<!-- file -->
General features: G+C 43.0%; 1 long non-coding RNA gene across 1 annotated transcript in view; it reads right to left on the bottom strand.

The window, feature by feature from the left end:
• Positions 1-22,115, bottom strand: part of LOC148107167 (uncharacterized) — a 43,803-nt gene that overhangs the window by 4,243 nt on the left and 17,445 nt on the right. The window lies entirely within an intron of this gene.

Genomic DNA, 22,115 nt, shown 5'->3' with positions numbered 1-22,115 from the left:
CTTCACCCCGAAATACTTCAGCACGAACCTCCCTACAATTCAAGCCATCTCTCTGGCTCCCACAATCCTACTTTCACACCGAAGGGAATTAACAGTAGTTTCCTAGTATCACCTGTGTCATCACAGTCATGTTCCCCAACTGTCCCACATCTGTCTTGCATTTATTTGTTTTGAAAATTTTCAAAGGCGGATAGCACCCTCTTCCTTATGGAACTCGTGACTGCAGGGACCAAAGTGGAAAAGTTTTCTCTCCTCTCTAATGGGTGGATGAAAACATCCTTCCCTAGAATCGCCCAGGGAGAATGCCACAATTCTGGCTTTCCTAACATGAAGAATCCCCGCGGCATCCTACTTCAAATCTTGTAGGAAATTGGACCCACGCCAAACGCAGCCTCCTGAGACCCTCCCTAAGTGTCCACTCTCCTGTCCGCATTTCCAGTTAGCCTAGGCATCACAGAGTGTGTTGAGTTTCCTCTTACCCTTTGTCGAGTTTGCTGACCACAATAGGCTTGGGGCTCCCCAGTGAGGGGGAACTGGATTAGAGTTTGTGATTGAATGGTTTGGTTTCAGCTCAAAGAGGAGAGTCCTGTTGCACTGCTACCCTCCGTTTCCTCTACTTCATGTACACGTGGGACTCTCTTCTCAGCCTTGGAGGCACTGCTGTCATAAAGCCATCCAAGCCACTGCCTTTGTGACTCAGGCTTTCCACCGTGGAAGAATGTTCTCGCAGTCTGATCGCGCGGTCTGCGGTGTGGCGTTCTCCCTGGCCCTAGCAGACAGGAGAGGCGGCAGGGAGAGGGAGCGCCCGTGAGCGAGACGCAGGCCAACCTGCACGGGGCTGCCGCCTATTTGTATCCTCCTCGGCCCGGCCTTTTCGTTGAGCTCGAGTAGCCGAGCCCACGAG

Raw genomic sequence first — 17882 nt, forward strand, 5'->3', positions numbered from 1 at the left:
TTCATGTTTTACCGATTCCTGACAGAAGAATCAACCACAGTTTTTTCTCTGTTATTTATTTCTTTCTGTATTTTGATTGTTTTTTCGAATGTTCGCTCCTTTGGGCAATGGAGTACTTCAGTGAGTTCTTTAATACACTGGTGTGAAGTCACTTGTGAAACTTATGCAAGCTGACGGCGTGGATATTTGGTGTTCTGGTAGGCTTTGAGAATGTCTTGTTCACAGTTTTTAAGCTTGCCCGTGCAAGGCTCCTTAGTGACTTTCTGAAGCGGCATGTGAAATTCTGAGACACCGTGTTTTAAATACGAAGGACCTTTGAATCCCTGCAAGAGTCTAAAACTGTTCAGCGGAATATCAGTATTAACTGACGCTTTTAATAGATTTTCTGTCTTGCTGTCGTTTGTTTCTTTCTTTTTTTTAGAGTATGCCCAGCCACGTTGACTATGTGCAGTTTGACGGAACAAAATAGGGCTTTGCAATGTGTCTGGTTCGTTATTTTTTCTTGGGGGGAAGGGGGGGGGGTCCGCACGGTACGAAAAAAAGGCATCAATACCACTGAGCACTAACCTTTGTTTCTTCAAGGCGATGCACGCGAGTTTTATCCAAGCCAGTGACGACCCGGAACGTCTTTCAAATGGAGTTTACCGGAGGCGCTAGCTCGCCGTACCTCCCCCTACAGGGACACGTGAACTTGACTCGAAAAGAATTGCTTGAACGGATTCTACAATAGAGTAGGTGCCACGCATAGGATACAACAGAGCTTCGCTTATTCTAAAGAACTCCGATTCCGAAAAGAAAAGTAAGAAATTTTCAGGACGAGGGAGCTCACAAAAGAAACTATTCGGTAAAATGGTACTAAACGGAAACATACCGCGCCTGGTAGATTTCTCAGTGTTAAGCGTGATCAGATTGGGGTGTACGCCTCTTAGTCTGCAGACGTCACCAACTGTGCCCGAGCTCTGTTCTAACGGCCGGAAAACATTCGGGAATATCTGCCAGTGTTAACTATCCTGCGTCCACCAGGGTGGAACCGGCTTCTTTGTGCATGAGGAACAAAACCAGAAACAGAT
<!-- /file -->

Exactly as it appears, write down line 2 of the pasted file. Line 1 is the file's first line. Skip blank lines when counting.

The window, feature by feature from the left end: